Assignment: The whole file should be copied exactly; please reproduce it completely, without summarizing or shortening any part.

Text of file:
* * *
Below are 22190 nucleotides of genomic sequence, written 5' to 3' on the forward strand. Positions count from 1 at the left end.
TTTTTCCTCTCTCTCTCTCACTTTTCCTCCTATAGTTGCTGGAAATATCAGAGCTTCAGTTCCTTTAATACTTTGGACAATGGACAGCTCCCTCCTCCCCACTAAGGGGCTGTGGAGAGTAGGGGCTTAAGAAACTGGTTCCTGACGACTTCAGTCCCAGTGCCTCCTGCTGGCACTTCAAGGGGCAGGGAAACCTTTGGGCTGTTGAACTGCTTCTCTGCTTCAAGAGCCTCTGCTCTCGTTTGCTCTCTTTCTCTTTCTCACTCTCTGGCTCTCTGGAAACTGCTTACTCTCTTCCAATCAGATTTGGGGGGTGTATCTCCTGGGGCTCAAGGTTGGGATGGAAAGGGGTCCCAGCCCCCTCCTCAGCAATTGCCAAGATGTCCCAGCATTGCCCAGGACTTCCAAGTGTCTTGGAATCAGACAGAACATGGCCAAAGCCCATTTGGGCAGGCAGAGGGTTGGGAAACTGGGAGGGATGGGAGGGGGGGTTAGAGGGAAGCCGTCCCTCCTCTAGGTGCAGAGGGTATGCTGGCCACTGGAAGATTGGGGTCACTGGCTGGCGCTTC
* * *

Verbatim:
Below are 22190 nucleotides of genomic sequence, written 5' to 3' on the forward strand. Positions count from 1 at the left end.
TTTTTCCTCTCTCTCTCTCACTTTTCCTCCTATAGTTGCTGGAAATATCAGAGCTTCAGTTCCTTTAATACTTTGGACAATGGACAGCTCCCTCCTCCCCACTAAGGGGCTGTGGAGAGTAGGGGCTTAAGAAACTGGTTCCTGACGACTTCAGTCCCAGTGCCTCCTGCTGGCACTTCAAGGGGCAGGGAAACCTTTGGGCTGTTGAACTGCTTCTCTGCTTCAAGAGCCTCTGCTCTCGTTTGCTCTCTTTCTCTTTCTCACTCTCTGGCTCTCTGGAAACTGCTTACTCTCTTCCAATCAGATTTGGGGGGTGTATCTCCTGGGGCTCAAGGTTGGGATGGAAAGGGGTCCCAGCCCCCTCCTCAGCAATTGCCAAGATGTCCCAGCATTGCCCAGGACTTCCAAGTGTCTTGGAATCAGACAGAACATGGCCAAAGCCCATTTGGGCAGGCAGAGGGTTGGGAAACTGGGAGGGATGGGAGGGGGGGTTAGAGGGAAGCCGTCCCTCCTCTAGGTGCAGAGGGTATGCTGGCCACTGGAAGATTGGGGTCACTGGCTGGCGCTTC